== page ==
To analyze whether phosphorylation of pAblT735 is linked to pAblY245 or pAblY412, a panel of c-Abl mutants targeting kinase activity and phosphorylation sites was generated for a detailed characterization of their potential mutual regulation. We created phosphorylation-resistant mutants of threonine 735 (AblTA), tyrosine 245 (AblY245F) and tyrosine 412 (AblY412F) and analyzed them together with constitutively active (AblPP) and a kinase-dead version of c-Abl (AblKD) in Western blot and densitometric analyses (Additional file 4: Figure S3A-D). Compared to Ablwt, neither AblY245F nor AblY412F or AblKD significantly affected pAblT735 phosphorylation. As expected, AblTA expression completely abrogated pAblT735 phosphorylation signals (Additional file 4: Figure S3A, right panel and S3B). Corresponding to the AblY245F or AblY412F mutants, treatment of AGS cells with STI-571 efficiently blocked pAblY245 phosphorylation, but did not change pAblT735 phosphorylation (Additional file 4: Figure S3E). The analyses of pAblY245 or pAblY412 phosphorylation verified the functionality of the respective mutants. The lack tyrosine 245 phosphorylation of AblPP is due to the exchange of the prolines 242 and 249 to glutamates, which interferes with pAblY245 phosphorylation (Additional file 4: Figure S3A, left panel). Importantly, pAblY245 and pAblY412 were hyper-phosphorylated in cells transfected with the AblTA construct (Additional file 4: Figure S3A, left panel and S3C-D). Interestingly, pAblY245 was also abrogated in the AblY412F mutant pointing to a hierarchical phosphorylation of these sites. In contrast, pAblY412 was unaffected by the AblY245F mutant (Additional file 4: Figure S3A, left panel and Additional file 4: Figure S3C-D). Further, overexpression of Ablwt induced an increase in CagA phosphorylation, while cells expressing AblTA exhibited an attenuated pCagA signal (Additional file 4: Figure S3A, right panel). Unsurprisingly, constitutive active AblPP strongly increased pCagA, whereas AblKD, AblY245F, and AblY412F clearly reduced pCagA signals (Additional file 4: Fig. S3A, right panel). The data imply that pAblT735 and pAblY245 phosphorylations are induced by different Hp factors and upstream signal transduction pathways.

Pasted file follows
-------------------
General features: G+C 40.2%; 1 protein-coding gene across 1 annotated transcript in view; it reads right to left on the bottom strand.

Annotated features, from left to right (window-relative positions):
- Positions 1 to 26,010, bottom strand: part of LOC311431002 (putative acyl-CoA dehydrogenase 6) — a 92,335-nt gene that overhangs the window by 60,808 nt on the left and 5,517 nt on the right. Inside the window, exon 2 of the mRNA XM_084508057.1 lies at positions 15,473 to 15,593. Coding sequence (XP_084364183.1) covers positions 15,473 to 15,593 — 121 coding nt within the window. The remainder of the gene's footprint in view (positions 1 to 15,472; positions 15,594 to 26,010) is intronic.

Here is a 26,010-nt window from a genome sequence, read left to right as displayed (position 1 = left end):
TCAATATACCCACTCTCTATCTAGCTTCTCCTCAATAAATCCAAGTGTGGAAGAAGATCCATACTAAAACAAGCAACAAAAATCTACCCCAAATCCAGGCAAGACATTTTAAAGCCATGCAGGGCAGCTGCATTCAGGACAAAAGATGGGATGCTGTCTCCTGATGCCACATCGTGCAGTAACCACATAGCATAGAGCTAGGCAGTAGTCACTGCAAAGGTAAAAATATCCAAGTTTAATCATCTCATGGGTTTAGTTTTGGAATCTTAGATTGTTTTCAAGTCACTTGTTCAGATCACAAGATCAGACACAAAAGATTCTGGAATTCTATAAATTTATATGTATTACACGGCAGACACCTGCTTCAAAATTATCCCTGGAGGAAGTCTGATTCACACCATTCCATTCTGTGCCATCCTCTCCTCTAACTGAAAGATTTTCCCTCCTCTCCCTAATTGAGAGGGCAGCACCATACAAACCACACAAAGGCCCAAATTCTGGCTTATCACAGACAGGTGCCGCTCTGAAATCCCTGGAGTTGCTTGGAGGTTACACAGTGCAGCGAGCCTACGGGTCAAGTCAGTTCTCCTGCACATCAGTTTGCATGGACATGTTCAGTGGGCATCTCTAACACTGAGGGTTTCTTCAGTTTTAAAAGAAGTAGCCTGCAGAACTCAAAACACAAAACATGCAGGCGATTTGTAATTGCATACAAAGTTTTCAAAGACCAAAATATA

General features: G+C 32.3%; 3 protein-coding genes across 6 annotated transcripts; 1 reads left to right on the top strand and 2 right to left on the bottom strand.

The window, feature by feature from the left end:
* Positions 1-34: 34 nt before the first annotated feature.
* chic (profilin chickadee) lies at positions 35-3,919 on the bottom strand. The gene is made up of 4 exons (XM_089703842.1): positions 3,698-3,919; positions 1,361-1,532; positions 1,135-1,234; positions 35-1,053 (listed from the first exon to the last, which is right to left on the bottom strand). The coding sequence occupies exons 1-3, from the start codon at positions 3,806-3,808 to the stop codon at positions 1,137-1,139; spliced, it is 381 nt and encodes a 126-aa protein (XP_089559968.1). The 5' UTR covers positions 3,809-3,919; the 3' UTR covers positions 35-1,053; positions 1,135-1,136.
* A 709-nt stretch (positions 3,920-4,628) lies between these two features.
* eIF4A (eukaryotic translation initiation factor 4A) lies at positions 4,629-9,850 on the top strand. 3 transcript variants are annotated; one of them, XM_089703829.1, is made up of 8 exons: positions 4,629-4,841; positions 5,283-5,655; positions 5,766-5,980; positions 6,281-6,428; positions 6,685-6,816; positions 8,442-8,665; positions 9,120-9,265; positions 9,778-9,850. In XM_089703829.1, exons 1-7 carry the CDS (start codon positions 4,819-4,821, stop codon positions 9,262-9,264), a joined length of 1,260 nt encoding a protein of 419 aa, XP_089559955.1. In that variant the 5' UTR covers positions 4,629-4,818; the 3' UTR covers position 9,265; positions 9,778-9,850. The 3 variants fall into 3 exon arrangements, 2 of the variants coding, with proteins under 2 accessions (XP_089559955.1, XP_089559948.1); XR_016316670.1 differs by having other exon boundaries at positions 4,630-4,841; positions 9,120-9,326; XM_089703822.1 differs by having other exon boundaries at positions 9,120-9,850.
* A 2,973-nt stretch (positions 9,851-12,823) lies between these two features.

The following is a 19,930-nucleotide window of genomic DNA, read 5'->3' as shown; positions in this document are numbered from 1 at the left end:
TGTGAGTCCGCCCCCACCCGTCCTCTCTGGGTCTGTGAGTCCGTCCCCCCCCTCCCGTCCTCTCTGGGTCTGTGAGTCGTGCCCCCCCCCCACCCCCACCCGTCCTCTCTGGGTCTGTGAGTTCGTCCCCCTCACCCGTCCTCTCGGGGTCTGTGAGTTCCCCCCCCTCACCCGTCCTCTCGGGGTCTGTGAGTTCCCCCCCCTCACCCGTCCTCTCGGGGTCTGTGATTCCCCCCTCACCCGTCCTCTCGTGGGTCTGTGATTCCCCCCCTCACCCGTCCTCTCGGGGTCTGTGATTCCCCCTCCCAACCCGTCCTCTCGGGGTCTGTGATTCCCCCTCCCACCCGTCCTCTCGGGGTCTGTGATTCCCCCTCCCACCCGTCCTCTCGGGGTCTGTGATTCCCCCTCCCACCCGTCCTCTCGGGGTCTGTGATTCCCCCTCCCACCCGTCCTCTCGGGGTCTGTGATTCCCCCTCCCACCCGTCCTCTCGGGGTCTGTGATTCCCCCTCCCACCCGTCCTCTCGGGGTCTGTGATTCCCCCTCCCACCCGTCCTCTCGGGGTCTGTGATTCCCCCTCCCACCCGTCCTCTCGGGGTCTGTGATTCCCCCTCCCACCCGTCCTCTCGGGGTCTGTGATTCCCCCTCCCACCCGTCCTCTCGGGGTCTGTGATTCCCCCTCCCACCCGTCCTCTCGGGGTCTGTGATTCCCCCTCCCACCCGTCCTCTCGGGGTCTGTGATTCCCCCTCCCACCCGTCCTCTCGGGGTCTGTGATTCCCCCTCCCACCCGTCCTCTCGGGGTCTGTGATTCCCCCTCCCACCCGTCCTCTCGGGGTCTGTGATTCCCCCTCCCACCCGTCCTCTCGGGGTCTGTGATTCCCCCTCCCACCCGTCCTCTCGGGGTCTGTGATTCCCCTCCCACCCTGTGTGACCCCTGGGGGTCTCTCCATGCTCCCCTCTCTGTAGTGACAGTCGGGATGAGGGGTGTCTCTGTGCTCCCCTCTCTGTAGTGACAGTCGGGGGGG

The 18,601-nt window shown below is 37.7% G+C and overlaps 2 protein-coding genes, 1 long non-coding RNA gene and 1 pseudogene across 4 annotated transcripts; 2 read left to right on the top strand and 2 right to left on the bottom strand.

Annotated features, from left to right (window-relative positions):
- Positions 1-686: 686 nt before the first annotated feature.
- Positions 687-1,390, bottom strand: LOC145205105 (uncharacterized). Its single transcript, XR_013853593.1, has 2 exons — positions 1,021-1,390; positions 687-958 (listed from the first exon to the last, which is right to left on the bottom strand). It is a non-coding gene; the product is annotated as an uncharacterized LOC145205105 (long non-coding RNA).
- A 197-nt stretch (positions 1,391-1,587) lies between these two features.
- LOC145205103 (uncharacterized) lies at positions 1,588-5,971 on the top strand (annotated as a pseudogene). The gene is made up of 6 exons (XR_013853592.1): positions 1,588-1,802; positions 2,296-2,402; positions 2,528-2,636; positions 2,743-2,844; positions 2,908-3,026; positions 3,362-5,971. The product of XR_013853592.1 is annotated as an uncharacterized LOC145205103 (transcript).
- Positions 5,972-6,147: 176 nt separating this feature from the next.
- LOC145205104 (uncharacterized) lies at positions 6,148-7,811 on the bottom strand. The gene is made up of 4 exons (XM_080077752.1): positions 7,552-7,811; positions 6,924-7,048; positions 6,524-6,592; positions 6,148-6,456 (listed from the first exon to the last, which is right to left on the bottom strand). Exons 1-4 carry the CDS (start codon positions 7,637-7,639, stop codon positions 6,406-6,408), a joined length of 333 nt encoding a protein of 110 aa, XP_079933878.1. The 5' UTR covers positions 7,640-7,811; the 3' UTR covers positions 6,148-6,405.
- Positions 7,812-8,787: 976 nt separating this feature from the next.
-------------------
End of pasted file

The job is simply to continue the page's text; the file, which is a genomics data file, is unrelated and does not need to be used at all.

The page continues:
PKC is a novel kinase for phosphorylation of pAblT735 which causes cytoplasmic retention, increases cell migration and limits apoptosis
Identified c-Abl interaction partners in Hp-infected cells
Tyrosine-protein kinase ABL1
Tyrosine-protein kinase ABL1
Tyrosine-protein kinase ABL1
Spectrin beta chain, non-erythrocytic 1
Ras GTPase-activating-like protein IQGAP1
Tyrosine-protein kinase ABL1
cDNA FLJ58286, highly similar to Actin, cytoplasmic 2
14–3-3 protein gamma
14–3-3 protein eta
14–3-3 protein beta/alpha
Increased c-Abl expression and phosphorylation in Hp pathologies in vivo
Next, we addressed the role of c-Abl in Hp-associated pathogenesis using a murine infection model. The kinase activity of c-Abl was pharmacologically inhibited using Gleevec (STI-571), which did not induce gastric pathologies in uninfected mice . C57BL/6 mice were infected with Hp for two months and were analyzed for successful colonization (Fig. 7c, right panel) and disease parameters were quantified by histology (Fig. 7c, left panel and Additional file 6: Figure S5). Despite the long-term treatment with Gleevec, we observed a similar level of colonization and inflammation in both groups. Apart from inflammation all disease parameters were decreased in the Gleevec-treated animals. In particular reduction of hyperplasia was highly significant (p = 0.0091) (Fig. 7c and Additional file 6: Figure S5). This further underlines the critical contribution of the c-Abl signaling axis in the onset and progression of Hp-induced pathology.